Residents of a southern California neighborhood claimed the mythical ‘chupacabra’ is stalking their pets, reported The Mercury News Saturday.

Cary Shuker, a Riverside, California resident, said one morning his cat ran into his home scared of something. He described the animal standing outside his home as a hairless creature with a tail like a rat or a possum, pinkish skin and jagged teeth. He added it was “at least two feet or more longer than the biggest coyote you’ve ever seen.”

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“The thing was standing out there, looking at me. It was the ugliest looking thing,” said Shuker, a private contractor living at the base of Box Springs Mountain. “I yelled at it, in a big deep voice, ‘Get out of here! I stole its breakfast. It was hunting my cat.’”

“This wasn’t no coyote, by any means,” he added.

coyote A small wild animal, possibly a fox or a coyote pup, tries to escape the flames near Wrightwood, California, August 17, 2016. Box Springs Mountain residents believe a chupacabra, or goat sucker, a hairless animal with a long snout resembling a coyote, is stalking their animals. However, it is more likely that a coyote or similar animal afflicted with mange is following the pets. Photo: ROBYN BECK/AFP/Getty Images

Other Box Springs Mountain residents had similar encounters with the mysterious creature with a ‘long snout’ and ‘no hair.’ Some said they think the animal following their pets is the mythical chupacabra, whose name means ‘goat sucker’ in Spanish. The name was first coined when a Puerto Rican woman named Madelyne Tolentino saw the creature outside her window. Sightings have since then been reported in parts of Latin America and the United States.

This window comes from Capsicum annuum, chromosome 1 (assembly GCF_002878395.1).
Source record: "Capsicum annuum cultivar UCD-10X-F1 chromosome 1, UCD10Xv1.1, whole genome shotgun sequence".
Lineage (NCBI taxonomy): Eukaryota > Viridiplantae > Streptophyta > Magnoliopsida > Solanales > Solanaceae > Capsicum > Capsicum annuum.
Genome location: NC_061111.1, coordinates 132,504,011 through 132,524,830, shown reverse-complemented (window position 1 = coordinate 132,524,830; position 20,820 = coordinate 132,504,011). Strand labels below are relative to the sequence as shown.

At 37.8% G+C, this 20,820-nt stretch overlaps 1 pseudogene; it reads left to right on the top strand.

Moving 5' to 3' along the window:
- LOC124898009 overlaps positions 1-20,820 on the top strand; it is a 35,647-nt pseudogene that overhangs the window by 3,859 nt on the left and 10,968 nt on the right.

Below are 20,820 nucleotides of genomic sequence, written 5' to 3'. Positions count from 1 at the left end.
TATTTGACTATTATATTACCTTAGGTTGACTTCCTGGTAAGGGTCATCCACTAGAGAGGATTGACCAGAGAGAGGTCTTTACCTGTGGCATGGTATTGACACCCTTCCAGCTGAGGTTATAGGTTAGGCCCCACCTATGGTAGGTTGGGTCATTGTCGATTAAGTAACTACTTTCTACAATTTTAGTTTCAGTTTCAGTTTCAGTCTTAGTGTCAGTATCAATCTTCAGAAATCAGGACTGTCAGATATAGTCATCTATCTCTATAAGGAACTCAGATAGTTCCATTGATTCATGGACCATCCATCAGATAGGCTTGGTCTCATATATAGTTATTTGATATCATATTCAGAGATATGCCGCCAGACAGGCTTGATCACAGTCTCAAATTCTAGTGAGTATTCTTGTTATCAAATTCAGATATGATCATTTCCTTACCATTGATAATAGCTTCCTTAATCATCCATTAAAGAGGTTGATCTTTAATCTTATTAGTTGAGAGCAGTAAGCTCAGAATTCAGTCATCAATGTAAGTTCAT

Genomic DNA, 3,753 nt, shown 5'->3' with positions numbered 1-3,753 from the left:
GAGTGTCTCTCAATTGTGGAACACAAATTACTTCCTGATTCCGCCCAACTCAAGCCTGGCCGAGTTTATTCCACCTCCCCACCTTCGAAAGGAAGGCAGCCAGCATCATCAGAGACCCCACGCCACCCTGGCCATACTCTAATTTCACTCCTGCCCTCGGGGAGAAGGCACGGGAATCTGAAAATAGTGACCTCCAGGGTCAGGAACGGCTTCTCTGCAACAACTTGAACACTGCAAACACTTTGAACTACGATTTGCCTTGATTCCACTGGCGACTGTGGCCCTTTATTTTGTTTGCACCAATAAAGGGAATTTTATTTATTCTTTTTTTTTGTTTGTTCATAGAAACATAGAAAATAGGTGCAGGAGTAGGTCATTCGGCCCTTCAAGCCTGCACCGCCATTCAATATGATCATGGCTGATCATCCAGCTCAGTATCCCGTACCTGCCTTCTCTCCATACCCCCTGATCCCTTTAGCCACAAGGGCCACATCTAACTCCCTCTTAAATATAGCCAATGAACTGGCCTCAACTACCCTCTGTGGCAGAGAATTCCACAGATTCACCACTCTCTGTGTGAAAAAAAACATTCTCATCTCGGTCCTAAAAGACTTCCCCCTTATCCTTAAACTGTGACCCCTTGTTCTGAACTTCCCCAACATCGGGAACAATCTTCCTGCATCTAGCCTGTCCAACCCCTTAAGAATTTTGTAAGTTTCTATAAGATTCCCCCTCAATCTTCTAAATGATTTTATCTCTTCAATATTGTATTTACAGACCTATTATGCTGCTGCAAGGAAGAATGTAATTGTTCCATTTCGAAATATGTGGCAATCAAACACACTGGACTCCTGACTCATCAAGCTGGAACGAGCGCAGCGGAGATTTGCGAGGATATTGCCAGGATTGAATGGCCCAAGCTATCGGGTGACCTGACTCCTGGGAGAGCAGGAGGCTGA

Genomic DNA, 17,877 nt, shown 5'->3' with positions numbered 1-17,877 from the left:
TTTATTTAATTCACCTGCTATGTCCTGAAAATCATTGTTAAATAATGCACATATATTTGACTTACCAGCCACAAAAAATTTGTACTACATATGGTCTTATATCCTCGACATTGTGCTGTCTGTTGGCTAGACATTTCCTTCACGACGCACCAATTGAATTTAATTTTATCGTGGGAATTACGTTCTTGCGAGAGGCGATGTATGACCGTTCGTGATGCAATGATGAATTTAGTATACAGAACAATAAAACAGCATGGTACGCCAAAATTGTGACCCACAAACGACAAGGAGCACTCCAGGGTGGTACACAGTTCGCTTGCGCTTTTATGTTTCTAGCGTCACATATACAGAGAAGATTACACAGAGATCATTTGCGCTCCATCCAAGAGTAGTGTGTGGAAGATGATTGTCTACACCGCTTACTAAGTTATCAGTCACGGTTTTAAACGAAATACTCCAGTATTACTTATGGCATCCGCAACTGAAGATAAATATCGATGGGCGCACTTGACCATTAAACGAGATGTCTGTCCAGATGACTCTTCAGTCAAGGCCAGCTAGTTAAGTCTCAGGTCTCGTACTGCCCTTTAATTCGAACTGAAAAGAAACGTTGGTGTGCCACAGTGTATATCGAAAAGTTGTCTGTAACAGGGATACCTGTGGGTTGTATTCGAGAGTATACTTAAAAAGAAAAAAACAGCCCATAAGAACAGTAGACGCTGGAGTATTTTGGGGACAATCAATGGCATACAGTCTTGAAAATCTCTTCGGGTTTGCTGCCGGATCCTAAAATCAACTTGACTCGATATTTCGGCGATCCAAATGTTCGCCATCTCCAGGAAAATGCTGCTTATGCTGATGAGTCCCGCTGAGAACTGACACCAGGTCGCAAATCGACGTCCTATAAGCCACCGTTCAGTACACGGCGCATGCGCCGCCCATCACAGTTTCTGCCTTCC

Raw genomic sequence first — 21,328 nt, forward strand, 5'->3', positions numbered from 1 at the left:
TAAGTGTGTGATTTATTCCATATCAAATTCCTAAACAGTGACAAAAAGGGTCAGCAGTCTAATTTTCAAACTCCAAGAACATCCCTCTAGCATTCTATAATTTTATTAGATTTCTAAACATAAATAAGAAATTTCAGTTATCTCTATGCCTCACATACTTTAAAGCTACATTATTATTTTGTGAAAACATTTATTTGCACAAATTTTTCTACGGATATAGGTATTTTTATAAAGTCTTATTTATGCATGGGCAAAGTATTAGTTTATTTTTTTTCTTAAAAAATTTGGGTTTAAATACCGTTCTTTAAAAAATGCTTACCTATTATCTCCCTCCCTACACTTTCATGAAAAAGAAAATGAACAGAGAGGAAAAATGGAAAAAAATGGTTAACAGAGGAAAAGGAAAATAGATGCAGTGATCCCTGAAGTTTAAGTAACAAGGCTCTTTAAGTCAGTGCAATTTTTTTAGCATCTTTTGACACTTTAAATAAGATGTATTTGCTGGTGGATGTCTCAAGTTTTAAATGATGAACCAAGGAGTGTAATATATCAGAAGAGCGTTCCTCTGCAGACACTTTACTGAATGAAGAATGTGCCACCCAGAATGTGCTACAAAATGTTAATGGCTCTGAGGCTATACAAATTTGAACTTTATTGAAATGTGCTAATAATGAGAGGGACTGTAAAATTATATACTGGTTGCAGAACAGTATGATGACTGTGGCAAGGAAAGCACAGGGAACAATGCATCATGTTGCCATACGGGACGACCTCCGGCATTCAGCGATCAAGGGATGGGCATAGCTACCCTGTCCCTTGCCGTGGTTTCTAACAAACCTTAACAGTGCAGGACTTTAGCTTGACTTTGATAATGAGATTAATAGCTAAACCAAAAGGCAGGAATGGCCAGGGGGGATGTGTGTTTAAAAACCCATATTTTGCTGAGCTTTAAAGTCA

However, experts said the ‘chupacabra’ is most likely a canine afflicted with mange, a parasitic skin disease that can cause hair loss from frantic scratching. In February of 2016, another Southern California community reported chupacabra sightings, according to ABC-affiliate KGTV at the time. Researchers reported the alleged chupacabra was actually a coyote affected by mange.

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Lauren Coleman, director of the International Cryptozoology Museum in Maine, concluded the creature roaming Box Springs Mountain was most likely a coyote or canine affected with mange. A DNA test from the animal’s saliva could prove the animal is a coyote or another similar animal.  

“People label dog-like cryptic beasts ‘Chupacabras’ because they love mysteries, and it’s the hip thing to do,” she said.

“The chupacabra is not a recognized species by the Department of Fish and Wildlife. Chupacabras are not a thing,” said Andrew Hughnan, spokesperson for the California Department of Fish and Wildlife.

According to Hughnan, his department received one or two calls a year from residents claiming they have seen a chupacabra.

Box Springs Mountain residents continued claims that the animal around their neighborhood is too large to be a coyote, an animal with which they’re familiar from years of living in the area.

“It sounds like the craziest, made-up story,” Shuker said. “But it’s not.”